The new liturgical year takes us into Mark’s gospel. It is a short gospel, lacking the infancy narratives, so we will turn to Luke and Matthew for our Christmas readings. John will fill in Lent and Easter, as well as some Sundays during the summer. But for the most part, from now until next Advent, Mark will be our gospel. It was the first gospel written and had enormous impact on Matthew and Luke. Mark writes in the common Greek, he means to speak to the ordinary believer of his day. He is not writing a historical document, but a faith testimony.
Mark’s gospel is short enough to read in one sitting, though we shouldn’t let its brevity lead us into thinking it is a simple document. Reading it through from beginning to end reveals the sweep and themes of the gospel. Jesus is the focus of Mark. We note that Jesus starts instructing his disciples in Galilee but, as he meets rejection, he begins his journey to Jerusalem. Mark’s gospel is a journey narrative, but not primarily a geographical one. He invites the reader to journey with Jesus, to become one of the disciples whom Jesus instructs on the way to Jerusalem. The instruction does not stop when they reach the Holy City; in fact, there it becomes most intense and takes a turn that repels the disciples. In Jerusalem, through his suffering, Jesus gives his most powerful "class" on discipleship.
Mark wrote around the year 70 A.D. for a community under persecution. His gospel helps his community and us see that those following Jesus have to share in his suffering. Jesus’ fidelity to God’s will put him at odds with the religious and political leadership of his day and persecution and death were the consequences. Will his disciples stay faithful to his calling even when discipleship comes at a cost? Mark intends to encourage the Christian community to trust that Jesus stays by us to steel our resolve on our journey to Jerusalem – death and new life. Following Jesus in Mark’s gospel will not be easy, we will constantly be confronted by hard choices and the temptation to compromise or run away. On our own we might give in, but with the crucified Lord as our life – we have hope.
Mark states immediately that this is the "good news of Jesus, the Messiah and Son of God." His gospel will unfold the meaning of this opening proclamation for disciples. Like us, they have their strengths and weaknesses. They respond to Jesus’ initial call and are sent out and they even do the things he does (6:7 ff.). They are privileged to receive Jesus’ private instruction about the approaching kingdom of God. However, as their journey progresses with Jesus, the disciples understand less and less, especially when he predicts his passion and death. Mark shows that Jesus is not what the disciples were looking for in a Messiah. In this gospel, it is the outsiders, strangers and outcasts, who comprehend – the disciples miss the point entirely.
Why can’t Jesus’ followers be more heroic? What heroic story have we ever heard that includes such non-heroes as Jesus’ followers? The disciples aren’t heroes; they are more like us – well- intentioned, sometimes misguided and stubborn men and women. One moment they can be admirable and the next so very dense, lacking all comprehension of what is really happening. Discipleship is a big concern in this gospel. If Jesus’ own followers, who were "up close and personal," missed his message and misunderstood him, then what chance do we have? The preacher challenges the assembly to let go of our false gods and false notions of discipleship. We cannot measure our faith by the usual standards of success used in our world.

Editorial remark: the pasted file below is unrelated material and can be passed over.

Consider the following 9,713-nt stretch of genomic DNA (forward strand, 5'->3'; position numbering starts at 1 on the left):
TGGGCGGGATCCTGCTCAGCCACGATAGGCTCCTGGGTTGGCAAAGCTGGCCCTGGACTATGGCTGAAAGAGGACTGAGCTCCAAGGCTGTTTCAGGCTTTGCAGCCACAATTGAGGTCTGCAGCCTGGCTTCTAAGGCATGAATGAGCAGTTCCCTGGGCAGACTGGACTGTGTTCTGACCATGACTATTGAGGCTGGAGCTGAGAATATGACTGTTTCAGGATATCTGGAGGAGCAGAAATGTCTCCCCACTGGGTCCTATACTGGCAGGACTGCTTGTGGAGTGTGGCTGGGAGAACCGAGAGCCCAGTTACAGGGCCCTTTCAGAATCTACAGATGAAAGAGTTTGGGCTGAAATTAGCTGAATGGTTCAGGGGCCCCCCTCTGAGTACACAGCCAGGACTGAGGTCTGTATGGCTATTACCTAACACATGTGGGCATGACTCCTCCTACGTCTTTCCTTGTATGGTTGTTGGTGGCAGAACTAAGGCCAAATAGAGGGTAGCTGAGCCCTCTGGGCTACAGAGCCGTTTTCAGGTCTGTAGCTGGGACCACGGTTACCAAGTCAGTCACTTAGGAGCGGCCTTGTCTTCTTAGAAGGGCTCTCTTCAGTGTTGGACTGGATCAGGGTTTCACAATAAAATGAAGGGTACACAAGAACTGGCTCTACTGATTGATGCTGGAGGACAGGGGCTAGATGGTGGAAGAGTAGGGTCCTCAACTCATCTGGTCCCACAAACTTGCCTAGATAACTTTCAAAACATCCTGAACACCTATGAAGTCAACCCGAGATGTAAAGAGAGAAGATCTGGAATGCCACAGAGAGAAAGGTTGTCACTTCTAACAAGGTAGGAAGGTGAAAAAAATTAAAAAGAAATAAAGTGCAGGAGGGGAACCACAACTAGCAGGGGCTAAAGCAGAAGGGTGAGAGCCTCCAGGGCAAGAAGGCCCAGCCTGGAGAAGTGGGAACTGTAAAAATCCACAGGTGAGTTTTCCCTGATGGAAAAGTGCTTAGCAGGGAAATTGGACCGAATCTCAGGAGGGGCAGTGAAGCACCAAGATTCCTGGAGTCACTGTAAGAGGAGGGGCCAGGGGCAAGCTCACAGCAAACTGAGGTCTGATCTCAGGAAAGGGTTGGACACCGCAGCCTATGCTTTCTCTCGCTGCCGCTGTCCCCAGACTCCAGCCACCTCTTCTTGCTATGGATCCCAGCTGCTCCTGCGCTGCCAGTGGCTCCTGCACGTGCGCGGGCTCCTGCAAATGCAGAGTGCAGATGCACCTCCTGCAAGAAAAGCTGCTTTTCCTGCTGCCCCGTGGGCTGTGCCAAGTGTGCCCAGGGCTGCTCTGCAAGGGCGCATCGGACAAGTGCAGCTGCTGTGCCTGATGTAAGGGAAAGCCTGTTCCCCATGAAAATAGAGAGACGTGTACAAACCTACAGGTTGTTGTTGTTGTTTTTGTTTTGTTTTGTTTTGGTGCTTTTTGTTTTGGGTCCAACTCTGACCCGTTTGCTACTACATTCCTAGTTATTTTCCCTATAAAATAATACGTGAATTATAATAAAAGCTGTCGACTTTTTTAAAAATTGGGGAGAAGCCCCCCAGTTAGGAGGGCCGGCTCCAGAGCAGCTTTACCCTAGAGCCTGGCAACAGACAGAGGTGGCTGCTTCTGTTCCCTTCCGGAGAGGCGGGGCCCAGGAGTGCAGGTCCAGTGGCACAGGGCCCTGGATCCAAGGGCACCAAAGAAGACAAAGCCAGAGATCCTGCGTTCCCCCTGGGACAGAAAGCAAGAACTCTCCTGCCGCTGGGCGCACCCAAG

The disciples do not get the full picture until after Jesus’ death and resurrection. Maybe this explains the "messianic secret" motif in the gospel. After Jesus heals someone, or expels their demon, he tells them not to tell anyone. A curious, almost contradictory request, one would expect he would want the good news of his presence and works to be spread. But, if we read the gospel in its completeness, we notice that the reality of who this savior is can only be grasped by those who follow him to the cross and beyond. As we preach this gospel through the liturgical year, we might invite people to see things from the perspective of the disciples in each narrative. Be their public defender, build the case for their limited human vision and ambition. Help our listeners identify with the disciples’ human boundaries and limits; then point to the One who brings the "good news" to the deaf, blind and lame. Mark depicts the human shortcomings of the disciples to help the Christian reader see better than Jesus’ first disciples.
We disciples learn quickly that Jesus does not solve all of life’s problems, take away all diseases, or guarantee worldly success. In fact, for the comfortable, self sufficient and well-placed, Jesus’ message may cause, rather than solve, problems. To confess Jesus as Lord is to embrace the One whose life was destined for and over shadowed by suffering and death. His greatness is revealed in his humiliation on the cross. Perhaps this is why Mark has been frequently called a passion narrative with a long introduction. This gospel speaks to those of us who know how complicated and mysterious life often is. It gives us no quick exits from responsibility, self sacrifice and suffering. However, it does help keep our struggles in focus as we come to see how Jesus has walked our same path. Mark shows that baptism has joined Christ and his disciples into a new entity with a different future. Baptism begins Mark’s story and the Eucharist, the "bread for the journey," nourishes us along the way of discipleship. Our journey has been well provided for, we have Christ at the beginning and each step of the way.
-----Jude Siciliano, OP
Southern Dominican Province, USA
Blessings on your preaching.